Clay at Multiple Scales: Implications for Sustainable Energy Geosystems

Xiaojin Zheng, PhD

Postdoctoral research associate, Department of Civil and Environmental Engineering, Princeton University

February 16, 2024 | 11 a.m. | 140 Ketter Hall


Xiaojin Zheng.

Clays are considered critical fine-grained natural materials because of their low permeability, high swelling pressure, and strong water retention capacity. Clay mineral has been extensively studied as an important medium in the transport processes of various resources (e.g., water, solutes, carbon dioxide, and hydrocarbons) in numerous natural and engineered environments (e.g., rocks, soils, sediments, geomembranes, and engineered barriers). However, knowledge gaps exist across multiple scales in the modeling of clay, which is essentially an interdisciplinary topic. This presentation reports simulations and experiments on smectite clay over 12 orders of magnitude from nanometers to kilometers. For example, the key questions include how clay structure and dynamics on atomistic levels can impact the bulk properties of bentonite rocks and how clayey sediments and sedimentary rocks (e.g., shale and fault gouge) in the laboratory and regional scales trap various geofluids. The example applications of the results extend broadly in the field of sustainable geo-energy and geoengineering, including carbon sequestration, soil carbon storage, unconventional hydrocarbon exploration, and nuclear waste containment.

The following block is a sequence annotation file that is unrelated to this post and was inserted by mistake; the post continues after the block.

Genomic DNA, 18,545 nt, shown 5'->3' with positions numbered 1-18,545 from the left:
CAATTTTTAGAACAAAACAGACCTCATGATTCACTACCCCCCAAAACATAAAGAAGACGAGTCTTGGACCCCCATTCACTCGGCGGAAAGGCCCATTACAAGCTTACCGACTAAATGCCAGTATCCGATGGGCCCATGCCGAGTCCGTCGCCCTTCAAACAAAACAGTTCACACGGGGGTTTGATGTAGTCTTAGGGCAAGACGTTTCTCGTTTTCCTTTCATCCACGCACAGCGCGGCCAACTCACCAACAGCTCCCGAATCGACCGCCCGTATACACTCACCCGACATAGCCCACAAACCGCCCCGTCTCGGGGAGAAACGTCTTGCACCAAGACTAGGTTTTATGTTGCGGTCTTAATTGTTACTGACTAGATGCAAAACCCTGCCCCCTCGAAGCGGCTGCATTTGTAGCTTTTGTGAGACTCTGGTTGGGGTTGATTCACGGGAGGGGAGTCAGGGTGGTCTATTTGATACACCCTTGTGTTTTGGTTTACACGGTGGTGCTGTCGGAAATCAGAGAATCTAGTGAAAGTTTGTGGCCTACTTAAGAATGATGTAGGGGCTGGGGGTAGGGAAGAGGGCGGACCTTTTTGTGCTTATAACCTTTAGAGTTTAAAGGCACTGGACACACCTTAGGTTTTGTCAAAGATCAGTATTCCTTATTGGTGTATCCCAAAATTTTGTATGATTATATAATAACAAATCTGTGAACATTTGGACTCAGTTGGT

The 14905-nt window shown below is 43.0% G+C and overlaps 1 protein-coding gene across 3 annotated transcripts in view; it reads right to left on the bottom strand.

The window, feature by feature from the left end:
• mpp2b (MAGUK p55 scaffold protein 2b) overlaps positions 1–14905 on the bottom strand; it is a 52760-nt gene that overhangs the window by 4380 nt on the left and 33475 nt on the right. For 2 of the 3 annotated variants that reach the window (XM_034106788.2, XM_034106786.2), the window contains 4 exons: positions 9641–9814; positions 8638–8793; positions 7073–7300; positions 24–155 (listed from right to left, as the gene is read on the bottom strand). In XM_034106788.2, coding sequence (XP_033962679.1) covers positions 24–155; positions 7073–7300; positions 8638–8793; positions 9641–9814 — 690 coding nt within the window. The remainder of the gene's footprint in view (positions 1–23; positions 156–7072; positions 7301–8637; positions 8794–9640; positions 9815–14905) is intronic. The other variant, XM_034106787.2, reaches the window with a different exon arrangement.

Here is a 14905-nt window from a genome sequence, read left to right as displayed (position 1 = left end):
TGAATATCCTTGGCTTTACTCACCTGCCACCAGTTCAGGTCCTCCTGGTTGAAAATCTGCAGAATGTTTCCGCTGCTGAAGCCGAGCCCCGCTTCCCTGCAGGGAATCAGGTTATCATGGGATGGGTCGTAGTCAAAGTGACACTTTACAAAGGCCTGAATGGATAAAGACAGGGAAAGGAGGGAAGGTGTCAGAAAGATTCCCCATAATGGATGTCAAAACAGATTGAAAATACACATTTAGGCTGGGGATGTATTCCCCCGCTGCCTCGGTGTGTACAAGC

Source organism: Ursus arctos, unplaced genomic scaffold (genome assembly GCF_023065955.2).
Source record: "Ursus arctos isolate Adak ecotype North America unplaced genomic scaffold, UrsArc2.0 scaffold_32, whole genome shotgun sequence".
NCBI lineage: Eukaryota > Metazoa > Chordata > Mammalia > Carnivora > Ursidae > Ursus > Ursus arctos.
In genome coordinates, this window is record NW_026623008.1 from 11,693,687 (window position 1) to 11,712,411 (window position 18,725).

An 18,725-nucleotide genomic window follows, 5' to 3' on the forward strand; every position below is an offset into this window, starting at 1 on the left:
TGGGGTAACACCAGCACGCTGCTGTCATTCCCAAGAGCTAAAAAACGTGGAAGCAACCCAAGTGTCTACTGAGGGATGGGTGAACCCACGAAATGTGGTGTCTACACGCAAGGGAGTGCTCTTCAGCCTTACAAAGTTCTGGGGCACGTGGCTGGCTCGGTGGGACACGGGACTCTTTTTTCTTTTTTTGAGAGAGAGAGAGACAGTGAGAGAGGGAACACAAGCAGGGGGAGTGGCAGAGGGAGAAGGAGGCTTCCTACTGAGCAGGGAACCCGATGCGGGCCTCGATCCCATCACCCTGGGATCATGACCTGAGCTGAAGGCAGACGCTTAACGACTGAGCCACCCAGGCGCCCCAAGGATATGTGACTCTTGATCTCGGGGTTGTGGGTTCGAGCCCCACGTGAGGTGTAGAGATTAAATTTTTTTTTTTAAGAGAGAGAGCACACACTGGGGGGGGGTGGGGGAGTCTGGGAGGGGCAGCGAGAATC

Xiaojin Zheng is a postdoctoral research associate in the Interfacial Water Group in the Department of Civil and Environmental Engineering at Princeton University. He received his Ph.D. in Petroleum and Geosystems Engineering from the University of Texas at Austin in 2021. Before that, Dr. Zheng obtained his BS and MS in Petroleum Engineering from China University of Petroleum at Beijing. Zheng applies fundamental concepts in geomechanics, geochemistry, and geophysics to understand the properties of geomaterials in the Earth’s subsurface with applications in sustainable energy geosystems. He has published 16 peer-reviewed articles in international journals and conference proceedings such as Rock Mechanics and Rock Engineering, Marine and Petroleum Geology, International Journal of Greenhouse Gas Control, Journal of Petroleum Science and Engineering, and ACS Nano. He is currently an associate editor of Deep Underground Scienceand Engineering, and a guest editor of Frontiers in Energy Research, Geofluids, and Geosciences. He also serves as a reviewer for 16 journals including Applied Clay Science, Physical Chemistry Chemical Physics, Journal of Rock Mechanics and Mining Sciences, Energy & Fuels, and Journal of Rock Mechanics and Geotechnical Engineering.